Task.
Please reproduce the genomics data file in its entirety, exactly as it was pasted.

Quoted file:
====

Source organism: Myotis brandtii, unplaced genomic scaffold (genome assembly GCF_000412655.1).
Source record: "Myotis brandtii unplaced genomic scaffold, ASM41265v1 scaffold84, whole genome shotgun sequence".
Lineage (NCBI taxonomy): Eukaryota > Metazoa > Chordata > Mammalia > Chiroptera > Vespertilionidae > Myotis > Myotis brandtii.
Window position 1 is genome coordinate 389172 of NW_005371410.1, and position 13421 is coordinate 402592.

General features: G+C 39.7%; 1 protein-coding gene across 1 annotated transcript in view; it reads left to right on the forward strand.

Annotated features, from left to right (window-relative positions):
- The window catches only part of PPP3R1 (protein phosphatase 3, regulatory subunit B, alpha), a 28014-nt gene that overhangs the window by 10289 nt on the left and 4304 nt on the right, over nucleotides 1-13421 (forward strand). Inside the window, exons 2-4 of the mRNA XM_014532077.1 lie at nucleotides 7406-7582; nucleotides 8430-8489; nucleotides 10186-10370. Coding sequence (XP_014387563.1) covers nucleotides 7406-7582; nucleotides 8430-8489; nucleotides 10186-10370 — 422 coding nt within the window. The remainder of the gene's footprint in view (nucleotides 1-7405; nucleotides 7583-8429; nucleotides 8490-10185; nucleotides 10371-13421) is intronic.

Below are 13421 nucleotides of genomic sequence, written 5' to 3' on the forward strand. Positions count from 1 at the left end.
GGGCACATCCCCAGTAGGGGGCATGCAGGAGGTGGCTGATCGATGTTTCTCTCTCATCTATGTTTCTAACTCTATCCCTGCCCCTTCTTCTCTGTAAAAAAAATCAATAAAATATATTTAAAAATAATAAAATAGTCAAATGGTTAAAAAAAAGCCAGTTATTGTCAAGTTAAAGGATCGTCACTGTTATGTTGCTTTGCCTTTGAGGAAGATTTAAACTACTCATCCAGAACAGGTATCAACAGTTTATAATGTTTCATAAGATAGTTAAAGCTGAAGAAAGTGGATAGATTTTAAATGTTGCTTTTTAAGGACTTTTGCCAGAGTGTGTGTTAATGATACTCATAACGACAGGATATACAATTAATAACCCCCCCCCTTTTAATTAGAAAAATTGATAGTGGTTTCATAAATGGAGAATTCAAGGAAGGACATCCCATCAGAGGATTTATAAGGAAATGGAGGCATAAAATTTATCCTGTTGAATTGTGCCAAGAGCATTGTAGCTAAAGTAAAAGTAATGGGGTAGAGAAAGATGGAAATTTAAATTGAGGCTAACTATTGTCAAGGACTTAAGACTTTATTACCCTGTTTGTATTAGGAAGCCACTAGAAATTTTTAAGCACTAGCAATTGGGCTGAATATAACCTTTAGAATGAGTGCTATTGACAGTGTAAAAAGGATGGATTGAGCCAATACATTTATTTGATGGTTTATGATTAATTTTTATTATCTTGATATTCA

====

Source organism: Myotis brandtii, unplaced genomic scaffold (genome assembly GCF_000412655.1).
Source record: "Myotis brandtii unplaced genomic scaffold, ASM41265v1 scaffold84, whole genome shotgun sequence".
Lineage (NCBI taxonomy): Eukaryota > Metazoa > Chordata > Mammalia > Chiroptera > Vespertilionidae > Myotis > Myotis brandtii.
Window position 1 is genome coordinate 389172 of NW_005371410.1, and position 13421 is coordinate 402592.

General features: G+C 39.7%; 1 protein-coding gene across 1 annotated transcript in view; it reads left to right on the forward strand.

Annotated features, from left to right (window-relative positions):
- The window catches only part of PPP3R1 (protein phosphatase 3, regulatory subunit B, alpha), a 28014-nt gene that overhangs the window by 10289 nt on the left and 4304 nt on the right, over nucleotides 1-13421 (forward strand). Inside the window, exons 2-4 of the mRNA XM_014532077.1 lie at nucleotides 7406-7582; nucleotides 8430-8489; nucleotides 10186-10370. Coding sequence (XP_014387563.1) covers nucleotides 7406-7582; nucleotides 8430-8489; nucleotides 10186-10370 — 422 coding nt within the window. The remainder of the gene's footprint in view (nucleotides 1-7405; nucleotides 7583-8429; nucleotides 8490-10185; nucleotides 10371-13421) is intronic.

Below are 13421 nucleotides of genomic sequence, written 5' to 3' on the forward strand. Positions count from 1 at the left end.
GGGCACATCCCCAGTAGGGGGCATGCAGGAGGTGGCTGATCGATGTTTCTCTCTCATCTATGTTTCTAACTCTATCCCTGCCCCTTCTTCTCTGTAAAAAAAATCAATAAAATATATTTAAAAATAATAAAATAGTCAAATGGTTAAAAAAAAGCCAGTTATTGTCAAGTTAAAGGATCGTCACTGTTATGTTGCTTTGCCTTTGAGGAAGATTTAAACTACTCATCCAGAACAGGTATCAACAGTTTATAATGTTTCATAAGATAGTTAAAGCTGAAGAAAGTGGATAGATTTTAAATGTTGCTTTTTAAGGACTTTTGCCAGAGTGTGTGTTAATGATACTCATAACGACAGGATATACAATTAATAACCCCCCCCCTTTTAATTAGAAAAATTGATAGTGGTTTCATAAATGGAGAATTCAAGGAAGGACATCCCATCAGAGGATTTATAAGGAAATGGAGGCATAAAATTTATCCTGTTGAATTGTGCCAAGAGCATTGTAGCTAAAGTAAAAGTAATGGGGTAGAGAAAGATGGAAATTTAAATTGAGGCTAACTATTGTCAAGGACTTAAGACTTTATTACCCTGTTTGTATTAGGAAGCCACTAGAAATTTTTAAGCACTAGCAATTGGGCTGAATATAACCTTTAGAATGAGTGCTATTGACAGTGTAAAAAGGATGGATTGAGCCAATACATTTATTTGATGGTTTATGATTAATTTTTATTATCTTGATATTCA